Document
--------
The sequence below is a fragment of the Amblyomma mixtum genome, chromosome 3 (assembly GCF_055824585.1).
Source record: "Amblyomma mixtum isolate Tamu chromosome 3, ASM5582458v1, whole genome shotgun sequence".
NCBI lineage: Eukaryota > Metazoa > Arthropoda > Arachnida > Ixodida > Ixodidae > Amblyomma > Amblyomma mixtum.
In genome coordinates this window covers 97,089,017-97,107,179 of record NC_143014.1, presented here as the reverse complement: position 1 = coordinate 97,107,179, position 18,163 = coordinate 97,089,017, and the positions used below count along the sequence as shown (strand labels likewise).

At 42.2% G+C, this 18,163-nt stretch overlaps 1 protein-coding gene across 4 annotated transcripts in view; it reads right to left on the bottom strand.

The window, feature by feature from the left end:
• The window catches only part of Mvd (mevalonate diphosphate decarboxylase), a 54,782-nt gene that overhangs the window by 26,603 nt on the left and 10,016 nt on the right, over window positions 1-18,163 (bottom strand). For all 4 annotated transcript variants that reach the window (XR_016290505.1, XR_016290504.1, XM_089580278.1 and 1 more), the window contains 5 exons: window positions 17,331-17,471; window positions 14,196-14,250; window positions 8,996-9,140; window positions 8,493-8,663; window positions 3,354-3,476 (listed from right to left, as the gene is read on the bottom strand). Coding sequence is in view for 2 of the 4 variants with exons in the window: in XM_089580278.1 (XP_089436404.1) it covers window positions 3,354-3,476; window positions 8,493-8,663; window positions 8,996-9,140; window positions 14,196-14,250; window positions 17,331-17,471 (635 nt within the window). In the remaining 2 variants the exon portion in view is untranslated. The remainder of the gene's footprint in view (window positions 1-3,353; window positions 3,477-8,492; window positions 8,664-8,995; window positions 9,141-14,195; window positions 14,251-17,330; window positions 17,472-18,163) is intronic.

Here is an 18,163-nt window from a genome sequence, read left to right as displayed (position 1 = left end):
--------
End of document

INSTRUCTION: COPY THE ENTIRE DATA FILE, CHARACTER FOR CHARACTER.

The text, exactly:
The sequence below is a fragment of the Amblyomma mixtum genome, chromosome 3 (assembly GCF_055824585.1).
Source record: "Amblyomma mixtum isolate Tamu chromosome 3, ASM5582458v1, whole genome shotgun sequence".
NCBI lineage: Eukaryota > Metazoa > Arthropoda > Arachnida > Ixodida > Ixodidae > Amblyomma > Amblyomma mixtum.
In genome coordinates this window covers 97,089,017-97,107,179 of record NC_143014.1, presented here as the reverse complement: position 1 = coordinate 97,107,179, position 18,163 = coordinate 97,089,017, and the positions used below count along the sequence as shown (strand labels likewise).

At 42.2% G+C, this 18,163-nt stretch overlaps 1 protein-coding gene across 4 annotated transcripts in view; it reads right to left on the bottom strand.

The window, feature by feature from the left end:
• The window catches only part of Mvd (mevalonate diphosphate decarboxylase), a 54,782-nt gene that overhangs the window by 26,603 nt on the left and 10,016 nt on the right, over window positions 1-18,163 (bottom strand). For all 4 annotated transcript variants that reach the window (XR_016290505.1, XR_016290504.1, XM_089580278.1 and 1 more), the window contains 5 exons: window positions 17,331-17,471; window positions 14,196-14,250; window positions 8,996-9,140; window positions 8,493-8,663; window positions 3,354-3,476 (listed from right to left, as the gene is read on the bottom strand). Coding sequence is in view for 2 of the 4 variants with exons in the window: in XM_089580278.1 (XP_089436404.1) it covers window positions 3,354-3,476; window positions 8,493-8,663; window positions 8,996-9,140; window positions 14,196-14,250; window positions 17,331-17,471 (635 nt within the window). In the remaining 2 variants the exon portion in view is untranslated. The remainder of the gene's footprint in view (window positions 1-3,353; window positions 3,477-8,492; window positions 8,664-8,995; window positions 9,141-14,195; window positions 14,251-17,330; window positions 17,472-18,163) is intronic.

Here is an 18,163-nt window from a genome sequence, read left to right as displayed (position 1 = left end):